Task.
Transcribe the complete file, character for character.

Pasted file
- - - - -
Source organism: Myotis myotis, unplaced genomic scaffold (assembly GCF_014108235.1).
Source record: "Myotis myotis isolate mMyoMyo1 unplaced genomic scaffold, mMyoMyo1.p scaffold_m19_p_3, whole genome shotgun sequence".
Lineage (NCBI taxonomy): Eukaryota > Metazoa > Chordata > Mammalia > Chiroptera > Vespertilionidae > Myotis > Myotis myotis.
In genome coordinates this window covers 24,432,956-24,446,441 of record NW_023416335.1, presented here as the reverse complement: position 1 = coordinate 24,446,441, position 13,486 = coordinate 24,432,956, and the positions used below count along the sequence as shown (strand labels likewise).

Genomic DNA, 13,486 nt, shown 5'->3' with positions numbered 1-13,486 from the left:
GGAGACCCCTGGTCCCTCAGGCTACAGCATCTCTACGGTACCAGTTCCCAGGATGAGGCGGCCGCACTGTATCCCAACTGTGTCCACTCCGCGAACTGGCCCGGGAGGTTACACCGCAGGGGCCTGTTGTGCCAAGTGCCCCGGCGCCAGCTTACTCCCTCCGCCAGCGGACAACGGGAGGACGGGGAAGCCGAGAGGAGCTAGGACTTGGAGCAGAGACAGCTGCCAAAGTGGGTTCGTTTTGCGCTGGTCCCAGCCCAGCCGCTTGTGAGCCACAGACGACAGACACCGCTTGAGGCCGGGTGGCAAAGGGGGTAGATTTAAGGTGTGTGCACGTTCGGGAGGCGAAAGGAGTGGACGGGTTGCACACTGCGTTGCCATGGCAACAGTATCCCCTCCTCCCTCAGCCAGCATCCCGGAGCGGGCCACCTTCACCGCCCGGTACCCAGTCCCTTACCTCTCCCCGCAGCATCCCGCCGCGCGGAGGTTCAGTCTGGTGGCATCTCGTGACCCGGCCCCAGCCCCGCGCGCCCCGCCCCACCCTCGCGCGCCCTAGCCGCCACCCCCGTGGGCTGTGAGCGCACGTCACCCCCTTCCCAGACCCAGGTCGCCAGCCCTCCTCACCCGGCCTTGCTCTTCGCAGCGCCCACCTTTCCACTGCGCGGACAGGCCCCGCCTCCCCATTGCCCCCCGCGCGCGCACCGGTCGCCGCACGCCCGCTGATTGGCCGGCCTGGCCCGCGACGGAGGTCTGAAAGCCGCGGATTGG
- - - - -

Source organism: Myotis myotis, unplaced genomic scaffold (assembly GCF_014108235.1).
Source record: "Myotis myotis isolate mMyoMyo1 unplaced genomic scaffold, mMyoMyo1.p scaffold_m19_p_3, whole genome shotgun sequence".
Lineage (NCBI taxonomy): Eukaryota > Metazoa > Chordata > Mammalia > Chiroptera > Vespertilionidae > Myotis > Myotis myotis.
In genome coordinates this window covers 24,432,956-24,446,441 of record NW_023416335.1, presented here as the reverse complement: position 1 = coordinate 24,446,441, position 13,486 = coordinate 24,432,956, and the positions used below count along the sequence as shown (strand labels likewise).

Genomic DNA, 13,486 nt, shown 5'->3' with positions numbered 1-13,486 from the left:
GGAGACCCCTGGTCCCTCAGGCTACAGCATCTCTACGGTACCAGTTCCCAGGATGAGGCGGCCGCACTGTATCCCAACTGTGTCCACTCCGCGAACTGGCCCGGGAGGTTACACCGCAGGGGCCTGTTGTGCCAAGTGCCCCGGCGCCAGCTTACTCCCTCCGCCAGCGGACAACGGGAGGACGGGGAAGCCGAGAGGAGCTAGGACTTGGAGCAGAGACAGCTGCCAAAGTGGGTTCGTTTTGCGCTGGTCCCAGCCCAGCCGCTTGTGAGCCACAGACGACAGACACCGCTTGAGGCCGGGTGGCAAAGGGGGTAGATTTAAGGTGTGTGCACGTTCGGGAGGCGAAAGGAGTGGACGGGTTGCACACTGCGTTGCCATGGCAACAGTATCCCCTCCTCCCTCAGCCAGCATCCCGGAGCGGGCCACCTTCACCGCCCGGTACCCAGTCCCTTACCTCTCCCCGCAGCATCCCGCCGCGCGGAGGTTCAGTCTGGTGGCATCTCGTGACCCGGCCCCAGCCCCGCGCGCCCCGCCCCACCCTCGCGCGCCCTAGCCGCCACCCCCGTGGGCTGTGAGCGCACGTCACCCCCTTCCCAGACCCAGGTCGCCAGCCCTCCTCACCCGGCCTTGCTCTTCGCAGCGCCCACCTTTCCACTGCGCGGACAGGCCCCGCCTCCCCATTGCCCCCCGCGCGCGCACCGGTCGCCGCACGCCCGCTGATTGGCCGGCCTGGCCCGCGACGGAGGTCTGAAAGCCGCGGATTGG